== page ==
Charting a Course for Good Governance of Canada's Emerging Ocean Economy | Offshore Aquaculture and Ocean-based Renewable Energy
September 29, 2017
By Daniel Watt, Partner at McInnes Cooper,
Sara Mahaney, Former Lawyer at McInnes Cooper
Atlantic Canada is at a turning point. The region’s history and economic development have historically been inextricably linked to the ocean. Global macro-economic and demographic trends point to the world’s oceans figuring much more prominently in meeting the foreseeable food and energy needs of a growing global population and warming planet. Building on its oceans expertise, Atlantic Canada is well-positioned to take advantage of these emerging opportunities and create a globally competitive ocean and marine resources industry and associated innovation ecosystem. But doing so requires the implementation of robust and comprehensive regulatory regimes for the safe and sustainable development of new ocean resources.
We propose new regulatory regimes for ocean resource activities in Atlantic Canada, focusing on the aquaculture and ocean-based renewable energy industries. Though two vastly different ocean activities, both are poised for growth and offer tremendous opportunities for Atlantic Canada. And both are hindered by a common obstacle: the absence of regulatory conditions permitting their safe and sustainable development outside provincial territory. We propose both can best be developed through a comprehensive and responsive regulatory regime based on the joint federal-provincial system that has successfully governed Atlantic Canadian offshore oil and gas activities for the last several decades.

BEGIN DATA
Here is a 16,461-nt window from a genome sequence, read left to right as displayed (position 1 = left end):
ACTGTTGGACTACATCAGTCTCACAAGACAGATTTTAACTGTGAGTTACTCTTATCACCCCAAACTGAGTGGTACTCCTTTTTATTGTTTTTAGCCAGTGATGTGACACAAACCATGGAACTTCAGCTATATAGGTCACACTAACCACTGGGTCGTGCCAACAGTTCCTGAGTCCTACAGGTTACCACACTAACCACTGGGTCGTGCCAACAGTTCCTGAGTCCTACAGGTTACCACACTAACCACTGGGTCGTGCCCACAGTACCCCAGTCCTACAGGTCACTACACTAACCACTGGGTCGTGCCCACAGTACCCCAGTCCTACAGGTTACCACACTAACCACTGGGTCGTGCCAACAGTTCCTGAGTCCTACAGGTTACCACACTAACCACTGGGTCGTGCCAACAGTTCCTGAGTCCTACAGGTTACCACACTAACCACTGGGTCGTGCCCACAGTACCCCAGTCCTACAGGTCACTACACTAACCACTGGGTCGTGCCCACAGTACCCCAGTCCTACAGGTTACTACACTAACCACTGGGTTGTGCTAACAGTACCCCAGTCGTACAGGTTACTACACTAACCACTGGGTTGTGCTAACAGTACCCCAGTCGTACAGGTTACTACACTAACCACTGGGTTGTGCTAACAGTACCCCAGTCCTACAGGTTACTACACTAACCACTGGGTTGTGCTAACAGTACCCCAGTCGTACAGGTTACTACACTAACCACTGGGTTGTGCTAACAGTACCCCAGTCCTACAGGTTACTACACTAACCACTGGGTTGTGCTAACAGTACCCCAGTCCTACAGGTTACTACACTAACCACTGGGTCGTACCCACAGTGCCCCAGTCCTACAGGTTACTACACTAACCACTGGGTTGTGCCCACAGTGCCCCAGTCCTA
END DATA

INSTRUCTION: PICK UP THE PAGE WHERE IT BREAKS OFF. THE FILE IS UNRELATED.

As published by the Canadian Institute of Resources Law (CIRL) | Occasional Paper #61
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